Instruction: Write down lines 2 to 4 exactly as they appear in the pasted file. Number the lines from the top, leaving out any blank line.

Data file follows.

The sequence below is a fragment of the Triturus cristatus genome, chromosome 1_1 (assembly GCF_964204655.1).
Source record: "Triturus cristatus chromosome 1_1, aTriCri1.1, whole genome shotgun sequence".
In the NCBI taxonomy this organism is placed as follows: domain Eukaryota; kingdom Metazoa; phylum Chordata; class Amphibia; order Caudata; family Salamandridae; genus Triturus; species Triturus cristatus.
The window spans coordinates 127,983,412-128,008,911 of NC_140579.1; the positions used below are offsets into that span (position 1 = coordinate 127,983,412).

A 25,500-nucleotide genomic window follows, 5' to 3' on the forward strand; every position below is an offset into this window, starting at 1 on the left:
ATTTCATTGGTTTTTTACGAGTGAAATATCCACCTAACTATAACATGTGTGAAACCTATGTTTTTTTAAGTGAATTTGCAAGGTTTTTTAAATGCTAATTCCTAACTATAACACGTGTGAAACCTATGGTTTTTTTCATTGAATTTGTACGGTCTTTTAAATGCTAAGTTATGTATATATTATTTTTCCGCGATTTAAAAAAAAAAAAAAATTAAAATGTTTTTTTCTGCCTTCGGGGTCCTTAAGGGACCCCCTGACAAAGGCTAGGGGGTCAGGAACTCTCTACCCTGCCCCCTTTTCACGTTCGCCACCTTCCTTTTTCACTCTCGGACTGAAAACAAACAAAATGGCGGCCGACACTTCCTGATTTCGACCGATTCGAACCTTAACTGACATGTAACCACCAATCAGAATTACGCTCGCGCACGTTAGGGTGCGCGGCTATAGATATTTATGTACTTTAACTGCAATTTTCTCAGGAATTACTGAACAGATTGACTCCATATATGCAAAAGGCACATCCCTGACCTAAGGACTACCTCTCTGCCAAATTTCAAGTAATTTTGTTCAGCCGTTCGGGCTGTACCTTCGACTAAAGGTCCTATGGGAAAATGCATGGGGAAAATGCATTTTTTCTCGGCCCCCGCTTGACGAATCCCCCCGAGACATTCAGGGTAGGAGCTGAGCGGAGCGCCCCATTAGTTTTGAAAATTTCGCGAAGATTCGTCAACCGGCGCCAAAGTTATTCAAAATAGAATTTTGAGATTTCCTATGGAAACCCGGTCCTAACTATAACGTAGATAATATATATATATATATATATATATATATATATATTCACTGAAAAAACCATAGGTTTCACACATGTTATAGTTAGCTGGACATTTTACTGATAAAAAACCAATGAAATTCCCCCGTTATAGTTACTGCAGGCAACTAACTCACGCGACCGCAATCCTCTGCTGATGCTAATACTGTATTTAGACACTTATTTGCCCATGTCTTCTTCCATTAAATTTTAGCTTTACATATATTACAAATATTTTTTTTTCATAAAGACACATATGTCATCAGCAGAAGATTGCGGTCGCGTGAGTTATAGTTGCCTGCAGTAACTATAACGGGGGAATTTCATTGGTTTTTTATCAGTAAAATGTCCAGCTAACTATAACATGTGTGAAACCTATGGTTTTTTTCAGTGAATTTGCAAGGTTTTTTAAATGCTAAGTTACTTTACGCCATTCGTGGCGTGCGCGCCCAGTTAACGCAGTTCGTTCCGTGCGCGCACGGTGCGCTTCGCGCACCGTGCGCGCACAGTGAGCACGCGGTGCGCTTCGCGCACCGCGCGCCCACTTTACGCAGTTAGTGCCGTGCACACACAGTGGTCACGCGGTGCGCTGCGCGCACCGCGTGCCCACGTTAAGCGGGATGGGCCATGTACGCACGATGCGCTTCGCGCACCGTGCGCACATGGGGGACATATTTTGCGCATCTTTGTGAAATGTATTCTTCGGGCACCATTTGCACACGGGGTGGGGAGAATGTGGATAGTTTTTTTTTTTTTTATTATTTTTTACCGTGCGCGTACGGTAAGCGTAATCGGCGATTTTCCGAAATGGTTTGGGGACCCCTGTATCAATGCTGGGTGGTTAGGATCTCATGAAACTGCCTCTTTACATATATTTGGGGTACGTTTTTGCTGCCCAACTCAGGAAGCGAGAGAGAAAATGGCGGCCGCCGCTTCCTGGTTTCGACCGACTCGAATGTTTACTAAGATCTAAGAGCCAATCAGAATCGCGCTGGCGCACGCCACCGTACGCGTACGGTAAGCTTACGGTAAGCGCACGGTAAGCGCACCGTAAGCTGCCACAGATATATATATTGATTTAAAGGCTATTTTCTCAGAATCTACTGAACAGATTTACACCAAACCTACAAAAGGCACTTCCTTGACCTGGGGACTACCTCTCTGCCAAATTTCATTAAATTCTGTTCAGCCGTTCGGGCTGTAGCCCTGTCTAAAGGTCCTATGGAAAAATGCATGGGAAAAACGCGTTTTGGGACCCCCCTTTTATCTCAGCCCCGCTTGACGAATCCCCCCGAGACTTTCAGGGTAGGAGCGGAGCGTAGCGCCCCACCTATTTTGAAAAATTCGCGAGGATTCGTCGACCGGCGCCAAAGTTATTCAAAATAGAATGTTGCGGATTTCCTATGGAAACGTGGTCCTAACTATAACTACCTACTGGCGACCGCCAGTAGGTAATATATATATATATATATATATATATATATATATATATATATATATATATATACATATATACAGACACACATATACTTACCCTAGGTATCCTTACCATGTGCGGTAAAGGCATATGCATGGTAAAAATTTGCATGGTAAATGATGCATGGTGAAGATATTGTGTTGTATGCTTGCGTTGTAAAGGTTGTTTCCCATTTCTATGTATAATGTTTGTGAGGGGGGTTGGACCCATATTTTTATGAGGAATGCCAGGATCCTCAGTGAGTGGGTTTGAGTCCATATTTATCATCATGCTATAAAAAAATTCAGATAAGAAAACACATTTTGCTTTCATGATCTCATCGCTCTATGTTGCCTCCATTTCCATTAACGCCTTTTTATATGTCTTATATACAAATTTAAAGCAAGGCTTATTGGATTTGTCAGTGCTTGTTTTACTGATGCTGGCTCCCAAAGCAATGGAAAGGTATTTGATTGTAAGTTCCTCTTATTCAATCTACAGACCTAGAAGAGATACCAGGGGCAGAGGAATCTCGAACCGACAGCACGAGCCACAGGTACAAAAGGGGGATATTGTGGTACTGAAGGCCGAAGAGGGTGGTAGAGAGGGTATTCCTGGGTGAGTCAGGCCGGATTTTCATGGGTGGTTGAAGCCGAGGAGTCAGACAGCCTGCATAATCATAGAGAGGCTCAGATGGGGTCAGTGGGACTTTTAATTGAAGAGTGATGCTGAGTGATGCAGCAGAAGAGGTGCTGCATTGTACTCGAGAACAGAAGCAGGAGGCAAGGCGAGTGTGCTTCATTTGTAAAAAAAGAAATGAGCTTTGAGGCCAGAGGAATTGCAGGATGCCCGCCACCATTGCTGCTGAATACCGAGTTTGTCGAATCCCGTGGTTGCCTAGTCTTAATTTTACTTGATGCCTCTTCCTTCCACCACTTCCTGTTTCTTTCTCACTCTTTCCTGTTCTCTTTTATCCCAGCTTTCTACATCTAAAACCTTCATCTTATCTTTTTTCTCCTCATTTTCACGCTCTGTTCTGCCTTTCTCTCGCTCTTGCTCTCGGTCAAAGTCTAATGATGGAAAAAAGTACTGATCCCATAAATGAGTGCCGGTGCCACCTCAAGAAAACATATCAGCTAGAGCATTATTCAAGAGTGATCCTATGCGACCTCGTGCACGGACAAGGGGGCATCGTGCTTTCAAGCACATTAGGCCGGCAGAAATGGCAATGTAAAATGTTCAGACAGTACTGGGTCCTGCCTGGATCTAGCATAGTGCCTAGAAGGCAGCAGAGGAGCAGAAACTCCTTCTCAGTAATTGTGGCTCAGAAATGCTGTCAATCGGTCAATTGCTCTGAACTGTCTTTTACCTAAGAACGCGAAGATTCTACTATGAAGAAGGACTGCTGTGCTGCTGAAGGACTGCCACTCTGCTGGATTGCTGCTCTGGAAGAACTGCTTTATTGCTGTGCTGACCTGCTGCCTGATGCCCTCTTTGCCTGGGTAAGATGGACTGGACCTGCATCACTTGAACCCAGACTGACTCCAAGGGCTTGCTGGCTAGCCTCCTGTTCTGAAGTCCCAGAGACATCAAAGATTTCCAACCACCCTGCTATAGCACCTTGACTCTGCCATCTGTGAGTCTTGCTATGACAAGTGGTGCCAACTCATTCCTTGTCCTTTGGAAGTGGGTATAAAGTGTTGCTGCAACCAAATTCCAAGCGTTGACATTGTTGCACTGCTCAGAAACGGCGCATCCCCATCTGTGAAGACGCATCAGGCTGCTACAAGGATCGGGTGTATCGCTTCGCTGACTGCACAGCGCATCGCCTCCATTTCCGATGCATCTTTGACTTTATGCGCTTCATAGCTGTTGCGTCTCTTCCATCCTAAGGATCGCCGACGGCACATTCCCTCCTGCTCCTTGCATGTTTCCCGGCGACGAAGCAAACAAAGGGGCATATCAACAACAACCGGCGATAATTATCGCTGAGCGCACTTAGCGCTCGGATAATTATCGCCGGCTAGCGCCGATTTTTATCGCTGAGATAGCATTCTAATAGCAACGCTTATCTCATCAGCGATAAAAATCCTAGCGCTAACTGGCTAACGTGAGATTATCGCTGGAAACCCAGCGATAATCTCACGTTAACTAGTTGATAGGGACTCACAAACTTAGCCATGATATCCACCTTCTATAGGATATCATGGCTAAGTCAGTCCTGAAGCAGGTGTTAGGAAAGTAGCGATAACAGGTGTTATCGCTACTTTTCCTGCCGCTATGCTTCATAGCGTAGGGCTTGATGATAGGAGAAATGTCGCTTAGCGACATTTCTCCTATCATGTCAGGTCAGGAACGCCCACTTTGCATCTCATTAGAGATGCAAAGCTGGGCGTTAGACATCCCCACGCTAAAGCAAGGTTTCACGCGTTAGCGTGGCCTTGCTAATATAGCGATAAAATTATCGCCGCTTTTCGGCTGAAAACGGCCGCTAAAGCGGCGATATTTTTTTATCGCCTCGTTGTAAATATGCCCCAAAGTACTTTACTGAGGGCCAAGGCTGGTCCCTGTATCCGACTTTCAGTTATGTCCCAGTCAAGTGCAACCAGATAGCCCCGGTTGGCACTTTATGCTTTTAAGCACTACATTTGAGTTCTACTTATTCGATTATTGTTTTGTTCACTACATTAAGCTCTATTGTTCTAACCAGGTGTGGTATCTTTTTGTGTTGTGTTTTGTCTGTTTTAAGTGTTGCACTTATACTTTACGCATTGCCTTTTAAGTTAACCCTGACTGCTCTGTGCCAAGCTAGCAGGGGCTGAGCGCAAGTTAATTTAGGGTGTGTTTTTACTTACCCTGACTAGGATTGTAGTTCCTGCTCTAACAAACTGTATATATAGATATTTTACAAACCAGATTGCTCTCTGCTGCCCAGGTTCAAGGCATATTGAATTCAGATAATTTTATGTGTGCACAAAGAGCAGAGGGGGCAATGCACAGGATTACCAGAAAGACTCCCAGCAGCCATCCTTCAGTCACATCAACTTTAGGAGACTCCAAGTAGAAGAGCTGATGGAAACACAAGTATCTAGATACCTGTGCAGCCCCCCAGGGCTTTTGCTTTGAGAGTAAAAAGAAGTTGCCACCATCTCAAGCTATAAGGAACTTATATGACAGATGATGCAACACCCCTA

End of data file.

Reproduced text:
Source record: "Triturus cristatus chromosome 1_1, aTriCri1.1, whole genome shotgun sequence".
In the NCBI taxonomy this organism is placed as follows: domain Eukaryota; kingdom Metazoa; phylum Chordata; class Amphibia; order Caudata; family Salamandridae; genus Triturus; species Triturus cristatus.
The window spans coordinates 127,983,412-128,008,911 of NC_140579.1; the positions used below are offsets into that span (position 1 = coordinate 127,983,412).